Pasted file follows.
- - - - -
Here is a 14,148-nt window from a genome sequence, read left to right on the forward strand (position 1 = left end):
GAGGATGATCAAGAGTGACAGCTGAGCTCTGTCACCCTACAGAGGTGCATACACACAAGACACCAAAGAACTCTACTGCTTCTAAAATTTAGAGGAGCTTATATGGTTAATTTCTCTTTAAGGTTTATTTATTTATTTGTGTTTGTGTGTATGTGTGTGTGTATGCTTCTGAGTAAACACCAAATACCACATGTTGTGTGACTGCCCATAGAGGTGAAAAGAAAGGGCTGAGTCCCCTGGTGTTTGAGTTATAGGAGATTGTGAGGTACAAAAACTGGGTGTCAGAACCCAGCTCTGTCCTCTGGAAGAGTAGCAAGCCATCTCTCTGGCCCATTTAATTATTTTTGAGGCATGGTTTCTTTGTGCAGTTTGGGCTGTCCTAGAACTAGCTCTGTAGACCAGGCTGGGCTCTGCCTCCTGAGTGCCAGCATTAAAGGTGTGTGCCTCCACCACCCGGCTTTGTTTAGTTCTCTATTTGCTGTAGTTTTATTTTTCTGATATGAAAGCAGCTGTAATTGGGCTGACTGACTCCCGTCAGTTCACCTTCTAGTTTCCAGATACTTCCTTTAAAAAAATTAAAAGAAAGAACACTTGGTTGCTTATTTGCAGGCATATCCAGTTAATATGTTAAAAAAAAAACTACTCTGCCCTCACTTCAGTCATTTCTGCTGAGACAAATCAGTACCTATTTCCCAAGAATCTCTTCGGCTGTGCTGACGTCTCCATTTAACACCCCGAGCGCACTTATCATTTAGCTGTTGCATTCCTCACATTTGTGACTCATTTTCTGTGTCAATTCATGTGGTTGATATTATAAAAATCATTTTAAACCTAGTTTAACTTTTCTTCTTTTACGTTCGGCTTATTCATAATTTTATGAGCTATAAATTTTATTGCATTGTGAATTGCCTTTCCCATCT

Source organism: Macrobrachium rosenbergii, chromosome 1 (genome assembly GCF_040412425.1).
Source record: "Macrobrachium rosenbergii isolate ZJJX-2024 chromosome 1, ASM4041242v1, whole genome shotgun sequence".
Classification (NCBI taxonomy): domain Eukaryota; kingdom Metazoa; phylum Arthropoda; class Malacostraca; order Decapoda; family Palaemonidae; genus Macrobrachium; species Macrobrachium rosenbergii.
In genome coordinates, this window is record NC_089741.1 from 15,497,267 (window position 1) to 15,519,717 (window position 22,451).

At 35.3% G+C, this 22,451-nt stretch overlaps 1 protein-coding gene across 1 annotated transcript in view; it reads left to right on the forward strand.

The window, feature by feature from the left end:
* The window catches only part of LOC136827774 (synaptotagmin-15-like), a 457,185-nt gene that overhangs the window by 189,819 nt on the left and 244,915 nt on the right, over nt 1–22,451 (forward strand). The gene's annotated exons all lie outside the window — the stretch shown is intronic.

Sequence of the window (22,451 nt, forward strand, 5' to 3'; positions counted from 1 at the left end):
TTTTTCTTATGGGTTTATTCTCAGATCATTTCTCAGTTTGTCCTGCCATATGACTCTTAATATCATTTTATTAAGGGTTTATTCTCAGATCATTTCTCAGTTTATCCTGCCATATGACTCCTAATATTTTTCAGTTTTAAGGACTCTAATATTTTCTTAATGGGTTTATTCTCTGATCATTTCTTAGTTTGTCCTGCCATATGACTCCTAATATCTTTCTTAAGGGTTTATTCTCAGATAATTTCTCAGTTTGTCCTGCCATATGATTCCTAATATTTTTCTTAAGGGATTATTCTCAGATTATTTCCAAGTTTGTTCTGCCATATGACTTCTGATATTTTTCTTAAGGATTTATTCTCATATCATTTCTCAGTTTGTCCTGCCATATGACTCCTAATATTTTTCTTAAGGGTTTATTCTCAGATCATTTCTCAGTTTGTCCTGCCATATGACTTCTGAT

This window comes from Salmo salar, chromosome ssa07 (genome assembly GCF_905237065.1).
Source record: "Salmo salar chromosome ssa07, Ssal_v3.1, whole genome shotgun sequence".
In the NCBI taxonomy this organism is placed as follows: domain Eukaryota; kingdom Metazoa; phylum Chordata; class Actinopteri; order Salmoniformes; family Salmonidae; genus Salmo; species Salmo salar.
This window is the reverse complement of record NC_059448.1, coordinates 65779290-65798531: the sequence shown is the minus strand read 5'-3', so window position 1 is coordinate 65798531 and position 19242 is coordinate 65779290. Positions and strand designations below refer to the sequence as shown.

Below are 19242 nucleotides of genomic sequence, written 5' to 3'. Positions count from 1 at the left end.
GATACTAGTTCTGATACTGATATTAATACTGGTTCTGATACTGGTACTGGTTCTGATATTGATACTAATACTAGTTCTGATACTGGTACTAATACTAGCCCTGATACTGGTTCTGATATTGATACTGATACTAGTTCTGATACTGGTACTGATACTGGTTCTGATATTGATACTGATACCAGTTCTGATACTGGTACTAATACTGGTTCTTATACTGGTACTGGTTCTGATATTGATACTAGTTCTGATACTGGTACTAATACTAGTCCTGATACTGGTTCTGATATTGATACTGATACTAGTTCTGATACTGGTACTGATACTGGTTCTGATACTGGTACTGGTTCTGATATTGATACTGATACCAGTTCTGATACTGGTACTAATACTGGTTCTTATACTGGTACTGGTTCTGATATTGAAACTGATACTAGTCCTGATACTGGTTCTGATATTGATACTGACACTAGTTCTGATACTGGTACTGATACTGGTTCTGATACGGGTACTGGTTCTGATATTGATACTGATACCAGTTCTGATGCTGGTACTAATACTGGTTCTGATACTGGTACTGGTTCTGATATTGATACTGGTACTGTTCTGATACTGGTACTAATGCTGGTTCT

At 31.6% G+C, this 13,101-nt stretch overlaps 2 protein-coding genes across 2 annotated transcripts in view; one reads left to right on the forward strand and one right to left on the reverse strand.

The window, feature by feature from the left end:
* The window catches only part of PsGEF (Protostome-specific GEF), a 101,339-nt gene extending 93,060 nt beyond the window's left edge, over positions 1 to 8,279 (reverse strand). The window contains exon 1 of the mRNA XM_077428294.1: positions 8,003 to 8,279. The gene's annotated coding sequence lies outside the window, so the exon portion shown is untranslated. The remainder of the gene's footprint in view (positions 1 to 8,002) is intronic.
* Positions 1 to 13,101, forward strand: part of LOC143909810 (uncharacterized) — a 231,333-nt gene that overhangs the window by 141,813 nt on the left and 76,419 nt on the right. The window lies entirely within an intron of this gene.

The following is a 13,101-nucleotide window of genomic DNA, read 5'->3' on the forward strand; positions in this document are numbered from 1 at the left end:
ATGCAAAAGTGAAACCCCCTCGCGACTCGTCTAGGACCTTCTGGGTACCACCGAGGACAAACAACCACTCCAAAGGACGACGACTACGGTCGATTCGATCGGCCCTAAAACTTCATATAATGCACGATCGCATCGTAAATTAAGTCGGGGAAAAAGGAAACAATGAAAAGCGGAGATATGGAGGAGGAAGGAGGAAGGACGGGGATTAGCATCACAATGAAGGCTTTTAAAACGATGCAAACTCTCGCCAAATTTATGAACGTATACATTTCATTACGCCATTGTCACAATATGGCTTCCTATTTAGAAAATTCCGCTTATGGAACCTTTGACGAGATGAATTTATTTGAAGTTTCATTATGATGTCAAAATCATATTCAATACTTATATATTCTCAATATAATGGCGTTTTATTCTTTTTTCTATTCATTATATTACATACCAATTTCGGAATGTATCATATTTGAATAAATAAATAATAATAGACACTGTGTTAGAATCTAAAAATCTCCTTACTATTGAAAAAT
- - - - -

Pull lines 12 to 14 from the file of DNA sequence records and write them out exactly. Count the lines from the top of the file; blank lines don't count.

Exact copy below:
This window comes from Salmo salar, chromosome ssa07 (genome assembly GCF_905237065.1).
Source record: "Salmo salar chromosome ssa07, Ssal_v3.1, whole genome shotgun sequence".
In the NCBI taxonomy this organism is placed as follows: domain Eukaryota; kingdom Metazoa; phylum Chordata; class Actinopteri; order Salmoniformes; family Salmonidae; genus Salmo; species Salmo salar.